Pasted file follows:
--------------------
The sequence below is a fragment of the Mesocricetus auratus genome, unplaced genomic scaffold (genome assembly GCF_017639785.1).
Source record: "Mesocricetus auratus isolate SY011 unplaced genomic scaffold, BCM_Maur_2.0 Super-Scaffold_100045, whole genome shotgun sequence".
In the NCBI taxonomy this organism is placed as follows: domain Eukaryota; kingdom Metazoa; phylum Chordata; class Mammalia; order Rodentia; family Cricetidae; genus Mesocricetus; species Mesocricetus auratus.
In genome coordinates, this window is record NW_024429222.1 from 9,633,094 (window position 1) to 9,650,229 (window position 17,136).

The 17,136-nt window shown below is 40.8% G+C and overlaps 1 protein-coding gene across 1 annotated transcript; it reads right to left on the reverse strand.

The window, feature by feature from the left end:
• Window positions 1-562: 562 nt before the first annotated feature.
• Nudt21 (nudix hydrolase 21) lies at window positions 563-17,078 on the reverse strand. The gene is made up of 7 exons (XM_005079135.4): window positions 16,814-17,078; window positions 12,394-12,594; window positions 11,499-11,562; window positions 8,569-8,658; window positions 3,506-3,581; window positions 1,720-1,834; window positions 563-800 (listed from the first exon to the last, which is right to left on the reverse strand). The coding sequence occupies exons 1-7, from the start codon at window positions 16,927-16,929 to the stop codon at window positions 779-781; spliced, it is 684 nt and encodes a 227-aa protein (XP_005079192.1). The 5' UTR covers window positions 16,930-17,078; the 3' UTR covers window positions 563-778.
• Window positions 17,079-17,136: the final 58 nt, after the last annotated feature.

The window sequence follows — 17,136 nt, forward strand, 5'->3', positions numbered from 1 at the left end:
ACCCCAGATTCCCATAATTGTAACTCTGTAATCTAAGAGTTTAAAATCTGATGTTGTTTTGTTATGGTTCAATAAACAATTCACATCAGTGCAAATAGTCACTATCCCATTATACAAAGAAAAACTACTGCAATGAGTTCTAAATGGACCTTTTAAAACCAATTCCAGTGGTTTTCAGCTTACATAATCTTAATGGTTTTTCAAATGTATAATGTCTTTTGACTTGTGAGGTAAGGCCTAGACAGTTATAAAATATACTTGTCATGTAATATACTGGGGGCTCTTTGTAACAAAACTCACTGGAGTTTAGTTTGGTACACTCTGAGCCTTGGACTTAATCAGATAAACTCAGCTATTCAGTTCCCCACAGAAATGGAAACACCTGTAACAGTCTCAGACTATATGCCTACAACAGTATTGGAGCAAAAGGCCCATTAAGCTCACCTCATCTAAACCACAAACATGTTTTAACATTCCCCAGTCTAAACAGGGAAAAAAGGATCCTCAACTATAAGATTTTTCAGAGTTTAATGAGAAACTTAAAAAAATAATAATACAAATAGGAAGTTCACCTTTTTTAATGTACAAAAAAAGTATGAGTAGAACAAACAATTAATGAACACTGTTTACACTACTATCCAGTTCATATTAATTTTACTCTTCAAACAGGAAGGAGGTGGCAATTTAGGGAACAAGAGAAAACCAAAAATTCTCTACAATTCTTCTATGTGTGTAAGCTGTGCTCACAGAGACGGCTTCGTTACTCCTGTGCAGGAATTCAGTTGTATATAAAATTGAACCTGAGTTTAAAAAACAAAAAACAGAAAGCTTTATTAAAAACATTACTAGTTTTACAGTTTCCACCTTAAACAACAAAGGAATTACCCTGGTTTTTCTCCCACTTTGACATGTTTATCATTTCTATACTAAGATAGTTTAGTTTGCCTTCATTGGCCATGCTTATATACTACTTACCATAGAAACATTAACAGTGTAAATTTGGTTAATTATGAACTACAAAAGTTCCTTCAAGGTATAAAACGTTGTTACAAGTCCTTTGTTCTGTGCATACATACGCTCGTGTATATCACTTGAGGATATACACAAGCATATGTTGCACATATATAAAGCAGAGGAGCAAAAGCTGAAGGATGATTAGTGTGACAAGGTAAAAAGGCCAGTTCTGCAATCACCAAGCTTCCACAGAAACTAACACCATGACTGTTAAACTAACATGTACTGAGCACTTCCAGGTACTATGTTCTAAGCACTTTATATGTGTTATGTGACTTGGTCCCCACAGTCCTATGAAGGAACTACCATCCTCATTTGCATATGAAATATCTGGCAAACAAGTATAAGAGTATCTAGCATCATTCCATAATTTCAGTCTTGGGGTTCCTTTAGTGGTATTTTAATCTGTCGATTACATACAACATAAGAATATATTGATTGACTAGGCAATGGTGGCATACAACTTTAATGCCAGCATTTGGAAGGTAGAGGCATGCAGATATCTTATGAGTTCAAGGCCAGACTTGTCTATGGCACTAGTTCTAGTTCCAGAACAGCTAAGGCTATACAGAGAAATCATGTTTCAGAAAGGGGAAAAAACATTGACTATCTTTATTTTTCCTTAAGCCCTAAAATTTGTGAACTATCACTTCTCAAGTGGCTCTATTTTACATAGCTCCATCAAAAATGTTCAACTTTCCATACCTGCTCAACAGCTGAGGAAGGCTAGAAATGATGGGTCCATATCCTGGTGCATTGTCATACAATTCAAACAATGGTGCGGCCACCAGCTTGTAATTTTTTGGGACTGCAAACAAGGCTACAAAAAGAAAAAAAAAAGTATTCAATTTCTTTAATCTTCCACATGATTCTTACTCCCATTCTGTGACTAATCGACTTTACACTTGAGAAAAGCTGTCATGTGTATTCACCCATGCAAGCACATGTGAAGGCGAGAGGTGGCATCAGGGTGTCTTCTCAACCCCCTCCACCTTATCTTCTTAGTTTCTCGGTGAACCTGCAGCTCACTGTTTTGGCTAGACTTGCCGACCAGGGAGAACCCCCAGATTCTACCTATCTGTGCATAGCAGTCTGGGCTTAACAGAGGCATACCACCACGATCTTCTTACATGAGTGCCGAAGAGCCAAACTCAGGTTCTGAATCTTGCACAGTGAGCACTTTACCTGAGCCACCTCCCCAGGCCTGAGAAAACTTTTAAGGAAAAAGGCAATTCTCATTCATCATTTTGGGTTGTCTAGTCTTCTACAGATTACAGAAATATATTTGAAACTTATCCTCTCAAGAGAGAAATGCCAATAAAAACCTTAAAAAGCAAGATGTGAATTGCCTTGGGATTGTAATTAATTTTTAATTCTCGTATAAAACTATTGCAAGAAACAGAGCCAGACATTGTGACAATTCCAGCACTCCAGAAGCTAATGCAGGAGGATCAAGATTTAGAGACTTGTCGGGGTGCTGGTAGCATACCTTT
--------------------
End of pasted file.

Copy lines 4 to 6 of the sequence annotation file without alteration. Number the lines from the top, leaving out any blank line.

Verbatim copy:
In genome coordinates, this window is record NW_024429222.1 from 9,633,094 (window position 1) to 9,650,229 (window position 17,136).

The 17,136-nt window shown below is 40.8% G+C and overlaps 1 protein-coding gene across 1 annotated transcript; it reads right to left on the reverse strand.

The window, feature by feature from the left end: